– Fiction by Catherine Hammond –
I used to be a fig. I was every fig on every fig tree. In the morning the sun woke me. In the afternoon the rain fed me. Under the watchful moon I grew.
When weary travelers reached for me, the wind whispered in their ear. Have faith in this fig’s power. Each swallow will make you stronger. So men and women loved me, and I loved them. I was everyone’s favorite fruit.
Then some men gathered in a secret nave and wrote a story about a man named Adam and a woman named Eve, and they changed me to an apple. An apple!
Those reckless writers warned the man and the woman not to eat me. They said I’d doom the world with all I knew about good and evil. How silly. Surely, the man and woman would know it is right to share water but wrong to steal it. They would know that soaking in the sunshine is good, but blocking it from another is not. Even a fruit knows these things.
Yes, I know good from evil. I have seen travelers share their barley brew with thirsty strangers, and I have felt the steam of cheating lovers as they roll beneath my tree. But the world’s wisdom does not quiver inside a fruit.
Knowledge rushes through the bushes, shaking every leaf. It bangs against the shore, spraying droplets on the rocks. When the man and woman come for me, the taste of my flesh will change nothing. In time, they will learn why rivers run and mountains rise, why songbirds sing, why people cry. Everything there is to know they’ll know.
What matters is the desire.
Eve appears. I test her by making myself look spoiled and sickly. When she snaps me off and puts me to her mouth, I applaud. The first step is the hunger. Then Adam arrives. I lean back on my branch to see how much he wants me. With his bite, I feel an instant of delight.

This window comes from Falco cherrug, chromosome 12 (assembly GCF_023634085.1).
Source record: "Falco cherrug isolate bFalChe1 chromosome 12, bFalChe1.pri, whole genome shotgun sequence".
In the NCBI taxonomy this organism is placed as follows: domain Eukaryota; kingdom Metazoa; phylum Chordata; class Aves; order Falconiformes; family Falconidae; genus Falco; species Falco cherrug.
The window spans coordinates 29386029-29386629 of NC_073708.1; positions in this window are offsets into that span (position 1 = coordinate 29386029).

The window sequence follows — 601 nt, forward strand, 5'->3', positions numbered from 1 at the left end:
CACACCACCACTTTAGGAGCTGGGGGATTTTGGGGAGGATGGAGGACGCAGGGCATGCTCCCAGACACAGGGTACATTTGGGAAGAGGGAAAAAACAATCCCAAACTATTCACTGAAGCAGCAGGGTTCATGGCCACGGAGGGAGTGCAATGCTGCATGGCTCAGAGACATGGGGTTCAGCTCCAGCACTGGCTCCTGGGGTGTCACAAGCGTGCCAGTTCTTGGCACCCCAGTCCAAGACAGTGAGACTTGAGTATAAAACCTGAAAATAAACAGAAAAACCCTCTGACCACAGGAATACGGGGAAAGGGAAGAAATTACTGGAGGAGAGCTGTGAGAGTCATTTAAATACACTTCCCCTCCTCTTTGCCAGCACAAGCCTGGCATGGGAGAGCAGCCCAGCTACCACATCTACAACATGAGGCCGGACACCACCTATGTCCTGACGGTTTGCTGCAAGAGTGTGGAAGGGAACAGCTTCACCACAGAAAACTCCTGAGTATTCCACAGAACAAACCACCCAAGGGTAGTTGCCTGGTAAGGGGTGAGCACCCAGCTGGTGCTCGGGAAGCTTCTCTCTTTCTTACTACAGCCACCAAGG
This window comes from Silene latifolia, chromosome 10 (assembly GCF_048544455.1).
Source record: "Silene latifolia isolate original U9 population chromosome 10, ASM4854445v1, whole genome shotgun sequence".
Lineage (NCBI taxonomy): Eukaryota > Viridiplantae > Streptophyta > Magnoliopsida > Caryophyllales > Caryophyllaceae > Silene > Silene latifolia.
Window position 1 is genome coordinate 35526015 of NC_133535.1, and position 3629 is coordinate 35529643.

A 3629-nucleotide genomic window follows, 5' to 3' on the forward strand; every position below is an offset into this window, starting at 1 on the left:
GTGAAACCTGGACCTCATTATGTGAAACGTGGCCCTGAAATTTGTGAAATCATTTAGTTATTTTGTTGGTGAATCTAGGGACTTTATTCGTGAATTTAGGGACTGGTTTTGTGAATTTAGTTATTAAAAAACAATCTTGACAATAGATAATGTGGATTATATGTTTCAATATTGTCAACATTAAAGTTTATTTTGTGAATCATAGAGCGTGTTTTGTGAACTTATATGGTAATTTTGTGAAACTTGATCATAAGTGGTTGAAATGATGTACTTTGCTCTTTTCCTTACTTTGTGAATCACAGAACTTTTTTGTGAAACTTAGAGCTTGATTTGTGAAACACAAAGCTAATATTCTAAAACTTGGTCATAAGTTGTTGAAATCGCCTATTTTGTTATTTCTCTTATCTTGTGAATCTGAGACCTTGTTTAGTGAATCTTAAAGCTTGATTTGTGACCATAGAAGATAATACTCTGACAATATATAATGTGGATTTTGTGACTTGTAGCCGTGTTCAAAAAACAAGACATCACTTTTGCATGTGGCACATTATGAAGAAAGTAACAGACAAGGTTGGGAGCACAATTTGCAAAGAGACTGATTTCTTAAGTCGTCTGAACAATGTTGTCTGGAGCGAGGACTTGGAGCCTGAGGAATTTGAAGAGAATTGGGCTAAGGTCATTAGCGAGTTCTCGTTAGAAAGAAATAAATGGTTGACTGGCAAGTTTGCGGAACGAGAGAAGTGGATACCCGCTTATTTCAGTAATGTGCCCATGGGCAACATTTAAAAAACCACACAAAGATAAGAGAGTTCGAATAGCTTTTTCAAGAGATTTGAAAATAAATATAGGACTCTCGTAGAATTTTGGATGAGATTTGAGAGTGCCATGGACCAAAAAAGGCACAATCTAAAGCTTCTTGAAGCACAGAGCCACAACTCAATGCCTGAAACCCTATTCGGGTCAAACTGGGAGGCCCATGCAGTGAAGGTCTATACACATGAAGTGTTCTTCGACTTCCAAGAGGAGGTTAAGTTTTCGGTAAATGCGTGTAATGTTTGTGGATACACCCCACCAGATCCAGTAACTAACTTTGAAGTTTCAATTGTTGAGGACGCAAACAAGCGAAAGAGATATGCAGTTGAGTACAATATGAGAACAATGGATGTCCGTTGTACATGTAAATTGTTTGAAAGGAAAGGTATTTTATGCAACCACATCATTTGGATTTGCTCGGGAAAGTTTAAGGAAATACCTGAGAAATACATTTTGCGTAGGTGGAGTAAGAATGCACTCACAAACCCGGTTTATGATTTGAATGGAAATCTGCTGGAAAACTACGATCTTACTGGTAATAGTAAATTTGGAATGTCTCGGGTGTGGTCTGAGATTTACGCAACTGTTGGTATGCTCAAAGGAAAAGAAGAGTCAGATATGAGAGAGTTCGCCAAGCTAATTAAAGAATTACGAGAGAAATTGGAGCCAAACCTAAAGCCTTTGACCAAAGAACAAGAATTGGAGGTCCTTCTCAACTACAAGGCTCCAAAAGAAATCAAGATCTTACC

Eden smiles and grows greener. Fresh leaves unfurl. Sunlight fills the empty spaces. The wish to know, the urge to grow, it makes the forest shiver.
Stop, the pious penmen howl, we won’t allow it. They send lightning. They make the thunder clap.
We know too much, we’ve gone too far, the man and woman whisper behind a branch.
No, I say. There is no sin in knowing. It’s the other way around.
We’re naked, the woman cries.
We’re vulnerable, the man yells.
That’s how love starts, I shout so they can hear me through the tempest.
Reaching out is wrong, the wicked writers rage.
Reaching is the only way, I say.
But my voice is lost among the trees. Adam and Eve bow down to the charlatans. The liar writers win. All those bitter little godmen.
And so man and woman go forward with the children of their children, leaning on their borrowed books of babble, hunting witches, chopping off the hands of hungry men, teaching religion with shrapnel. So many hearts of rubble.
Yet coins drop in tin cans. Blood flows from giving veins. Minds and bodies work together to keep the lost alive. I’m not surprised. You are the knowing and the unknowing, the growing and the ungrown. You are the leaves, the waves, the way, same as me, true bounty of the tree.
About the Author – Catherine Hammond
As a school principal and a mother of four young adults, Catherine Hammond enjoys trading all kinds of stories. Her flash, short stories, and novellas have appeared in various publications. When she’s not writing, you’ll find her on the water with a fishing pole.
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